The notion of the perfect whole, the ultimate solution, in which all good things coexist, seems to me to be not merely unattainable . . . but conceptually incoherent. We are doomed to choose, and every choice may entail an inseparable loss. Happy are those who live under a discipline that they accept without question . . . or those who have arrived at clear and unshakeable convictions about what to do and what to be that brook no possible doubt . . . Those who rest on such comfortable beds of dogma are victims of forms of self-induced myopia, blinkers that may make for contentment, but not for understanding what it is to be human.

What Berlin recognised is that there are six universal values: freedom, justice, equality, tolerance, compassion, and loyalty. These values, however, often conflict with one another. For example, one cannot have total liberty and total equality: with total liberty, inequalities can never be resolved and with total equality, liberty must be sacrificed to equality’s continuance. Hence, given that these values cannot co-exist totally peacefully, individuals must make choices, and these choices must be respected. Perfection may not be achieved, but a balance must be struck. This leads to pluralism.

It was these three contributions that endeared Berlin to so many, particularly in Britain, America, and Israel. He received twenty-three honorary doctorates, amongst others from Oxford, London, Harvard, Yale, Jerusalem, and Tel Aviv. He won the Jerusalem Prize for services to freedom, the Erasmus Prize for the history of ideas, and the Agnelli Ethics Prize. He was also highly revered by the English Establishment, with the CBE awarded in 1946 and a knighthood in 1957. Harold Macmillan, in reference to Berlin’s famed skills as a conversationalist and raconteur, wrote to the Queen that the knighthood should be given `for talking’. Indeed it is said that when Berlin went to receive his CBE, he interpreted George VI’s “a pleasure to meet you” as an invitation to conversation, and was promptly told by an equerry to “bend your neck and stop talking”. His greatest accolade from the Establishment came in 1971 when he was awarded the Order of Merit, held by only twenty-four people at any time.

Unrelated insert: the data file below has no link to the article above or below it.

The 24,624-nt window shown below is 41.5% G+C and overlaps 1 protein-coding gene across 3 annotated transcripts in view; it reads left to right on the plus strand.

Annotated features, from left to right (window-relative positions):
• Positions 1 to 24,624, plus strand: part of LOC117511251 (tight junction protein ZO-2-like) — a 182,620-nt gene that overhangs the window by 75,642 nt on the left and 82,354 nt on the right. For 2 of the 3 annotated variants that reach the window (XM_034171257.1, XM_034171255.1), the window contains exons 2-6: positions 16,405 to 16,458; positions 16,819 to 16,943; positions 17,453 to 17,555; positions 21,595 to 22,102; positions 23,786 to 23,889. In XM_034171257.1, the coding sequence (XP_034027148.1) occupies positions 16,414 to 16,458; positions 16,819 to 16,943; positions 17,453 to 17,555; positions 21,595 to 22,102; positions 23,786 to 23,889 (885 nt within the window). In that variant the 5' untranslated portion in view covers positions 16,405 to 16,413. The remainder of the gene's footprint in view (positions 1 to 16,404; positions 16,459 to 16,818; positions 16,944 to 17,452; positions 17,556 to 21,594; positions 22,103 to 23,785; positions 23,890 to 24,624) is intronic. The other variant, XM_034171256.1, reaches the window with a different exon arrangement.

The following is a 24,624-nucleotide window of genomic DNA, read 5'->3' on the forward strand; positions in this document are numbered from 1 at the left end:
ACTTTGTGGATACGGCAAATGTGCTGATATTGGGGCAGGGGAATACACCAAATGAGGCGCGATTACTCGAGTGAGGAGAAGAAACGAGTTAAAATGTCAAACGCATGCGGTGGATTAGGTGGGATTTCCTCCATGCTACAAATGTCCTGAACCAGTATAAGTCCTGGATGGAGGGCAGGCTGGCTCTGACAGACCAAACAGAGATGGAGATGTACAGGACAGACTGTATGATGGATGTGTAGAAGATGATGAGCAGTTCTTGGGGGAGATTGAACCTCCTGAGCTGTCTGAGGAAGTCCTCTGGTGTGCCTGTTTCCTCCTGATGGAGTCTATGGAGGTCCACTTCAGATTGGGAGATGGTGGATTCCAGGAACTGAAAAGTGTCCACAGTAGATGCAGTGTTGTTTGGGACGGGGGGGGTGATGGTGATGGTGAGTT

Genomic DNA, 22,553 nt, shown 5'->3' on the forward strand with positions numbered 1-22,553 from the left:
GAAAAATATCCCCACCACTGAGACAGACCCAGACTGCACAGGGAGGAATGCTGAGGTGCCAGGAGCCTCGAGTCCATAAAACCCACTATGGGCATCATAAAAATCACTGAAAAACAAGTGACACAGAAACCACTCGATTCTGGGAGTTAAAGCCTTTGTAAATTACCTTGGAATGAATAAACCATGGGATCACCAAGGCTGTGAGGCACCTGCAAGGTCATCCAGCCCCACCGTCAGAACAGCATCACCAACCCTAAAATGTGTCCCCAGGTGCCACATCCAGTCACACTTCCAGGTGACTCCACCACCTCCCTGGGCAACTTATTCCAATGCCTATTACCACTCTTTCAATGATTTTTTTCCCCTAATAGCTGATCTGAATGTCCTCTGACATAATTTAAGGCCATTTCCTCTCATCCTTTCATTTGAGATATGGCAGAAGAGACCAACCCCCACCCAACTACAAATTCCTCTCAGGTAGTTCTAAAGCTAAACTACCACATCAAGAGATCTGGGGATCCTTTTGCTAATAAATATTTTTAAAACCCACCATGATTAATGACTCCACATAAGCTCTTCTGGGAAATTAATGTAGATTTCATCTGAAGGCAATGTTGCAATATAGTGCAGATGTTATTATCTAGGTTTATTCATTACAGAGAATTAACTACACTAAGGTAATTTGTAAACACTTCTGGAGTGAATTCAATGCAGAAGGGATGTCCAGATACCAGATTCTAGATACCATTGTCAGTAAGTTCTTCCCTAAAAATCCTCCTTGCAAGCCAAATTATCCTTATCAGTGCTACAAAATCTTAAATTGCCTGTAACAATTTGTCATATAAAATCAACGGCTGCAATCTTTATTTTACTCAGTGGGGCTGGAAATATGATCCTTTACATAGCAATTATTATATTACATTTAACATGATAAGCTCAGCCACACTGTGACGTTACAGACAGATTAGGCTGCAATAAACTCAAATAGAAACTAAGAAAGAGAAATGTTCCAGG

One must wonder how a consciously Jewish, consciously Russian immigrant achieved such venerated status within the English Establishment. The answer has to be that Sir Isaiah Berlin was probably the person most responsible for protecting English values this century. He argued against over-arching ideologies, he argued against oppression in the name of freedom, and he argued against the inevitability of history. He refused to allow the complexity of reality to be subsumed by utopian theory, and in so doing, he protected liberalism, tolerance, and individual choice. Sir Isaiah Berlin manned the intellectual barricades and helped ensure that the open society triumphed and not its enemies.

He can always be relied upon to have ideas of his own, to express them well, and to make his essay interesting.

English Report, Summer Term 1926

Michael Birshan






Main photograph by Richard Avedon, 1993.